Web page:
Seen & Heard: Five Boro Bike Tour Complaints

••• I heard a lot of complaints—and made a few of my own—about the noise of the Five Boro Bike Tour yesterday. Even those of us who love the idea of the ride wonder whether the kick-off needs three speakers on every block of Church blasting cheesy music (a Pitbull medley?!) and the emcees’ exhortations (“Yeeeah!” and “Have a great ride!”) for hours early on a Sunday morning? Adam and I could hear it in our east-facing Broadway apartment, even with the windows closed; at street level on Church, the volume was bonkers. Why on earth doesn’t the ride start somewhere that’s not residential? At minimum, the organizers should give us warning about the street closures and noise. I only heard about the race when a vendor at the Saturday Greenmarket asked if I would be affected by it. UPDATE: See Komanoff’s comment below for a response from the organizers.

••• Martin Auer says his forthcoming Bakehouse at 249 Church won’t open before autumn.

••• Gotham Girls Football Club is the only NYC soccer club devoted solely to girls—providing formative and development soccer training for girls ages 8 to 17. The coaches instill a love of the game, prepare the girls to compete at the highest level, and help them reach their full potential as players, students, and people. For more information about Gotham Girls FC, and to register for a try-out date (May 8 or 15), visit Sponsored.

Gotham Girls••• From Friends of Washington Market Park: “Ladybug Day is a decades-long tradition at Washington Market Park. This year we are holding the event on a weekend so everyone can join in the fun! The Friends of Washington Market Park will distribute 100,000 ladybugs to children and adults who will then release them in the park. Many of the ladybugs will make their homes in the park and help protect the plants from aphids and other pests. Please join us at 11 a.m. for this exciting event!” It’s May 30. That reminds me: If you’ve never seen the documentary Microcosmos, about insects, you really should. It’s astounding—and it’s on Netflix now.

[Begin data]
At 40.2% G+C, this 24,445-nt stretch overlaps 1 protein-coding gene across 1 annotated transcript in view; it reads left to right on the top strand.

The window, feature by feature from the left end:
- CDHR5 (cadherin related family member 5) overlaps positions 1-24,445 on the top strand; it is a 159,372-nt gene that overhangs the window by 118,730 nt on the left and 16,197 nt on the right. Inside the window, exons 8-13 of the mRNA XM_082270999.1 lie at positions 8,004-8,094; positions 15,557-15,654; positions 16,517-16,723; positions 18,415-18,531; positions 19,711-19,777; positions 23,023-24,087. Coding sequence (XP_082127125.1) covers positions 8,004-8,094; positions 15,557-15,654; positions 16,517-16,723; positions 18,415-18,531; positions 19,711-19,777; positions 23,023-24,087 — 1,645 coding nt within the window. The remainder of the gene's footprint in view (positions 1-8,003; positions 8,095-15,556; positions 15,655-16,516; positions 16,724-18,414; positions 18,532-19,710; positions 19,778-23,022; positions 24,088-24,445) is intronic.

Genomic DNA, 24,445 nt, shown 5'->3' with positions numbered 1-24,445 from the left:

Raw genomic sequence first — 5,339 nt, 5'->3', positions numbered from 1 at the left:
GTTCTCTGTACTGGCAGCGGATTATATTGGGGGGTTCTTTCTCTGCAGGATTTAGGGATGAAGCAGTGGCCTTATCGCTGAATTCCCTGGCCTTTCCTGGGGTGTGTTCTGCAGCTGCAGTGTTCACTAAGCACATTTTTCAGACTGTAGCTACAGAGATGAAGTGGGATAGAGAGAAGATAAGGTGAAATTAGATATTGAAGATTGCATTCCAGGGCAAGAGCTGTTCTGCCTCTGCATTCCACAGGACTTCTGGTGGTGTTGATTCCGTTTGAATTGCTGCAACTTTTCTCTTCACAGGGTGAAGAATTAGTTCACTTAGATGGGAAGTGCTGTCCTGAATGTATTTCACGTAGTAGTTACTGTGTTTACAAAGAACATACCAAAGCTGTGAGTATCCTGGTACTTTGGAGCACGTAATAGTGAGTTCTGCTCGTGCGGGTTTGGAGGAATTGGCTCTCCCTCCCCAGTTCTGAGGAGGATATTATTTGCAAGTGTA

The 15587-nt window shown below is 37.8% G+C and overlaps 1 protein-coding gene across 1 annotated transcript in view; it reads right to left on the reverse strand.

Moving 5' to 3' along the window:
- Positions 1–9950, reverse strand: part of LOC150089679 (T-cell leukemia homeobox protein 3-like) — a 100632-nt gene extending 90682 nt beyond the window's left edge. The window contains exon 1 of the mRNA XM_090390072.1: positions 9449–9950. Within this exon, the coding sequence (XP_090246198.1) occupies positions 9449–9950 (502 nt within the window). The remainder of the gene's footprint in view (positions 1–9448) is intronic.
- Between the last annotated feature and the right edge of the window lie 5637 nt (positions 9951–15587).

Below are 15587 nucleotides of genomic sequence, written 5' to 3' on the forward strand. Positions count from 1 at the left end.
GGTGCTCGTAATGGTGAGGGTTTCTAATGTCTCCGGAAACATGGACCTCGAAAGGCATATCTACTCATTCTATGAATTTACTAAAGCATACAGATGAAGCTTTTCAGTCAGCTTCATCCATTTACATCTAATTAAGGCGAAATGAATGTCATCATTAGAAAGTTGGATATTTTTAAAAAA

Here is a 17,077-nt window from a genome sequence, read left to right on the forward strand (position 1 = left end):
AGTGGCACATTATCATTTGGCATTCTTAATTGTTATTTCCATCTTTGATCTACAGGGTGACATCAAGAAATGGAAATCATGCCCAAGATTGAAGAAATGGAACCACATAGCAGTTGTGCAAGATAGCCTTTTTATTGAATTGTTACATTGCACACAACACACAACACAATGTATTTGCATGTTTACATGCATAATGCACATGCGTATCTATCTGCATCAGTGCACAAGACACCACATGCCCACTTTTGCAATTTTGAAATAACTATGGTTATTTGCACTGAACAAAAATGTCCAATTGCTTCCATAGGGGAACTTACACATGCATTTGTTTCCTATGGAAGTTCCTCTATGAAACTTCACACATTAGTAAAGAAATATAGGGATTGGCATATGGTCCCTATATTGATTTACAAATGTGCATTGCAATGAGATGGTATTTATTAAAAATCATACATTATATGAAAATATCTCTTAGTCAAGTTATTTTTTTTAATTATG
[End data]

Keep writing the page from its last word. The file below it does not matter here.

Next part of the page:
••• A Chaise Fitness studio is opening at 180 Maiden Lane. Its “Reinvention Method combines Pilates, ballet and aerobics; transcending these by incorporating a custom overhead bungee system creating long and lean muscles. Our method will improve your flexibility, balance and posture to transform you into your best self.” There are already locations in the Flatiron District and on the Upper East Side.

chaise fitness 180 Maiden Lane••• There were a few stop-work orders on 111 Murray, as 101 Murray is now known. I don’t normally post about them—and all projects seem to get them at some point—but two of them were for improper storage of combustible liquids and a “failure to provide safety zone for demolition operations,” an done of those was a full-stop order (as opposed to a partial one). The hearing is scheduled for June 18; I can’t imagine they’re forced to stop demolition till then, but who knows (and if so I’m sure residents of 101 Warren will be relieved). P.S. The work this morning seemed to be mostly clean-up, which I think they can do during a stop-work order.

111 Murray stop work order1 111 Murray stop work order2••• An Art Strut event this Thursday from the Soho Strut blog: “From 6-8 p.m., twenty galleries will be open to the public and five will have a wine reception and live music. Plus, the 7-10 p.m. pop-up gallery at 28 Wooster features local artists, silent art auction, live music and wine ($25-$35) and includes a limited edition Moleskine notebook. The proceeds raised go to support local non profit ACE programs for the homeless! Tickets at”

••• Come on, Satur Farms! Plastic shells are totally unnecessary—and wildly wasteful—for radicchio and treviso. Do we really need Whole Foods to turn into Trader Joe’s, with its produce aisle full of plastic?

Satur Farms radicchio at Whole Foods



  1. I have a crazy little toddler that wakes up early every morning so it wasn’t as horrible for me, but I really felt bad for anyone near Church St trying to sleep in late on Sunday morning.

  2. In addition to the outrageous amplified noise at 6 a.m. for the second year in a row, the Bike Tour left behind bags of garbage and cardboard recycling receptacles on various sidewalks on Church St.

  3. Complaining here might feel good, but we should all contact the organizers on social media or via their website—otherwise there’s no way they’ll change a thing.